More than 150,000 Quebec homes still without power after weekend storm
There are 174,186 homes still without power after a violent storm that left a trail of destruction across southern Quebec.
That number is down about 25,000 homes since Monday morning, when nearly 200,000 households were in the dark -- which was less than half the total number that lost power at the height of the storm.
The Laurentians remain the most affected, with 95,562 households powerless as of 5 p.m., followed by Lanaudière at 55,870 and Outaouais at 35,706.
At a press conference in Sainte-Anne-des-Plaines, on Montreal's North Shore, Energy and Natural Resources Minister Jonatan Julien noted Hydro-Quebec hopes to quickly restore power to 80 per cent of homes affected by the storm.
He states the Crown corporation is entering an important phase of work, and it may take longer to reconnect some customers.
Hydro-Quebec could not say when all homes will regain power as at the height of the storm on Saturday, 550,000 customers experienced blackouts.
Sunday, the Crown corporation noted that more than 400 teams were on the ground working to restore power to as many homes as possible, "working nonstop," according to Julien.
"The storm caused a lot of damage in several regions, especially in the Laurentians and Outaouais," tweeted Premier François Legault.
"With Hydro-Quebec, we are making sure to reconnect all Quebecers as soon as possible. I thank the teams who are working hard on the ground."
La tempête a fait de nombreux dommages dans plusieurs régions notamment dans les Laurentides et en Outaouais. Avec @hydroquebec on va s’assurer de rebrancher tous les Qcois le plus rapidement possible. Je remercie les équipes qui travaillent fort sur le terrain depuis hier soir!— François Legault (@francoislegault) May 22, 2022
Strong winds were recorded in several locations during the peak of the storm late Saturday afternoon -- 151 km/h on Lake Memphremagog, 96 km/h in Trois-Rivières and 90 km/h in Gatineau.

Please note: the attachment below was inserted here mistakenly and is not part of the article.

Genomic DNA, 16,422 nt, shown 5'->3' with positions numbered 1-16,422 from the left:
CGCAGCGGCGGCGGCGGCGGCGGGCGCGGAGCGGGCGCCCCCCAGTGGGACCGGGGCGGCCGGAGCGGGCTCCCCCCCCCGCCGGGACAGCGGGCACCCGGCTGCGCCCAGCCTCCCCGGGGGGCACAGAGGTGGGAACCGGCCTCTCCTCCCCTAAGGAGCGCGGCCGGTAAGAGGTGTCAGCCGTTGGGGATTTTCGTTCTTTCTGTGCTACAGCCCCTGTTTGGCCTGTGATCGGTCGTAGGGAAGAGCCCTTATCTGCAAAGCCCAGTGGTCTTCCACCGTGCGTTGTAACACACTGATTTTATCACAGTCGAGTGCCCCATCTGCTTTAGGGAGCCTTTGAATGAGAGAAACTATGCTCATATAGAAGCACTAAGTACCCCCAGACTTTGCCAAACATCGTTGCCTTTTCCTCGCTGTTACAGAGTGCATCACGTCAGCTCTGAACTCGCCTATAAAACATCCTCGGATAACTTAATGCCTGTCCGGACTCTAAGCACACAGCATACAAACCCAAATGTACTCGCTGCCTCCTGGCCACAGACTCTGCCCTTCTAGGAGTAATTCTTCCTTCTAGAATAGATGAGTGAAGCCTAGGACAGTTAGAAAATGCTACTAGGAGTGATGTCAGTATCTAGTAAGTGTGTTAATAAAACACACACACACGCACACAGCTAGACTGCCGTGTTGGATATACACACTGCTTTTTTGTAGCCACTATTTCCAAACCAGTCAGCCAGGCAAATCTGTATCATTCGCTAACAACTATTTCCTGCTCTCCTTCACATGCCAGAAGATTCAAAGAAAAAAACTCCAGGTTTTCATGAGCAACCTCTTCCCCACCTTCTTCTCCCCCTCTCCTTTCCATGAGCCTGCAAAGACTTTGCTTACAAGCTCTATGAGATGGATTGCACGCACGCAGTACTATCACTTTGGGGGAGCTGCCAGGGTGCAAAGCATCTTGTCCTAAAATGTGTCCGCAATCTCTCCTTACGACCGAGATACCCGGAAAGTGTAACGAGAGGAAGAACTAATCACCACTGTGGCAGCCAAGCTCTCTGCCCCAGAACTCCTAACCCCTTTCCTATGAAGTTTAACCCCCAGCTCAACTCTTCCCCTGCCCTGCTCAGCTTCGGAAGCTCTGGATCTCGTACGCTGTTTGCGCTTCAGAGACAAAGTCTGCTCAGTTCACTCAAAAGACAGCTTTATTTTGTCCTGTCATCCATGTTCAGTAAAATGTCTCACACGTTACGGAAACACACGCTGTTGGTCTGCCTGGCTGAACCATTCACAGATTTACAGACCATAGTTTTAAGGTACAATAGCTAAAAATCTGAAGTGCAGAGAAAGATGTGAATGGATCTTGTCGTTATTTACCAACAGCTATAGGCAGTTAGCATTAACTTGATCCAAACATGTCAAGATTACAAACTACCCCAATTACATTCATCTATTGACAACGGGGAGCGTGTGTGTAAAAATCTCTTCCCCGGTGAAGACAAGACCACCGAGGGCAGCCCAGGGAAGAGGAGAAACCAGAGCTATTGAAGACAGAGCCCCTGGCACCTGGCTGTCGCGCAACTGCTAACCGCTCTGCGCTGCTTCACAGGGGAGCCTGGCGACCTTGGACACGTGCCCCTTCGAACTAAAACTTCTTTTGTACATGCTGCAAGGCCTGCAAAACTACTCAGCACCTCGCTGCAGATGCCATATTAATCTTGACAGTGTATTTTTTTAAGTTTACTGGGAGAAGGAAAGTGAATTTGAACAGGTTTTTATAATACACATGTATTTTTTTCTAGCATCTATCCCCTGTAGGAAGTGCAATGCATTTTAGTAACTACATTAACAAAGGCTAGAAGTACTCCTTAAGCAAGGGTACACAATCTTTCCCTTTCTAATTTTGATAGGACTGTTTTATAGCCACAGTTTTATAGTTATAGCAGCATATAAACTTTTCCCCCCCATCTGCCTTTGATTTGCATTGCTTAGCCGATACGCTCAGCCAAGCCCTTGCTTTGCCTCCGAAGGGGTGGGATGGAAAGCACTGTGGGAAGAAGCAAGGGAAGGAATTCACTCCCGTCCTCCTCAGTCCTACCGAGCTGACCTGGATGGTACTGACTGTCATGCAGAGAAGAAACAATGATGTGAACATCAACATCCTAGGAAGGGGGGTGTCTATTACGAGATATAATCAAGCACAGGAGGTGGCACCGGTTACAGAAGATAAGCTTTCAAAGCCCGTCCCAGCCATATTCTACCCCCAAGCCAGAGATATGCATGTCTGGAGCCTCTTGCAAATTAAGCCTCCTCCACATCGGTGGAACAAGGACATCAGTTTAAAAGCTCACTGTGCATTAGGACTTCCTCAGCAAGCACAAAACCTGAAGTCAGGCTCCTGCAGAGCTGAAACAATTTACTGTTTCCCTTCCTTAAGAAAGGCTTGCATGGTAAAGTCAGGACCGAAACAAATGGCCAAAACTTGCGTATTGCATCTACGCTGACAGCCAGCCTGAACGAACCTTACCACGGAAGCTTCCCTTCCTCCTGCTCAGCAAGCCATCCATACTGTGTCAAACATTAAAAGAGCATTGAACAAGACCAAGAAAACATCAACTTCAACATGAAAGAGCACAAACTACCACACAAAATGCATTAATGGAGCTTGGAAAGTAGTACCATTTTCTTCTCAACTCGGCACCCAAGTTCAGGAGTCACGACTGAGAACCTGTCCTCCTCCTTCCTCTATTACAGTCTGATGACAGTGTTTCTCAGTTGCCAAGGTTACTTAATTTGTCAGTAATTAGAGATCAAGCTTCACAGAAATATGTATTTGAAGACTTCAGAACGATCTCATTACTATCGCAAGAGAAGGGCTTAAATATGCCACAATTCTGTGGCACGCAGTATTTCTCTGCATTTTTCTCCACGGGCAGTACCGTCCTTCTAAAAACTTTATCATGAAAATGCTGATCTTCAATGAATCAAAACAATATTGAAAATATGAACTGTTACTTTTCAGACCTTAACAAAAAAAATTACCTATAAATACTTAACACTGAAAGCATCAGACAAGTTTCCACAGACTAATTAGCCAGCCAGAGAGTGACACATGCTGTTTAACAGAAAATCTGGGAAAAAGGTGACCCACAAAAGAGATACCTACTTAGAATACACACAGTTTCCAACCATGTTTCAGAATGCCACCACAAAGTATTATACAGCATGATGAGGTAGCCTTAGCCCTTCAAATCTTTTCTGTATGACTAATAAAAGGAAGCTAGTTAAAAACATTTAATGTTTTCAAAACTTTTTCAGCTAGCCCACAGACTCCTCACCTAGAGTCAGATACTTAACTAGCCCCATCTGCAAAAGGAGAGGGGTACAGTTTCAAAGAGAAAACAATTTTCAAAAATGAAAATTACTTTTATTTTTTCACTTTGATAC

The Greater Montreal area was mostly spared as the storm moved from Ontario through to Outaouais, the Laurentians, Lanaudière and Mauricie to Capitale-Nationale late Saturday afternoon.
Meanwhile, the Eastern Townships and Chaudière-Appalaches were affected by another thunderstorm during the night.
The violent storms have left at least nine people dead.
FALLEN TREES AND DAMAGED BUILDINGS
In Quebec City, part of the roof of a 72-unit condo building was blown off due to the storm.
Residents were evacuated, and only those living on the lower floors have been able to return home due to water damage in the upper units, said Alexandre Lajoie with Quebec City's fire department.
In Lanaudière, two schools were damaged by the weather.
In a note to parents, the Centre de services scolaires des Samares says it is working with experts to assess the situations at Sainte-Bernadette School in Notre-Dame-de-Lourdes and Saint-Alphonse School in Saint-Alphonse-Rodriguez and will soon share its plan for a "safe return to class."
In Val-Morin, in the Laurentians, residents are being asked to keep their drinking water consumption to a minimum.
"Due to the power outage, the water supply from our pumping stations is slow," the municipality wrote on its Facebook page.
In Outaouais, several Fassett residents shared photos on social media of the fallen bell tower at the Saint-Fidèle church, which was built in 1918.
-- With files from The Canadian Press.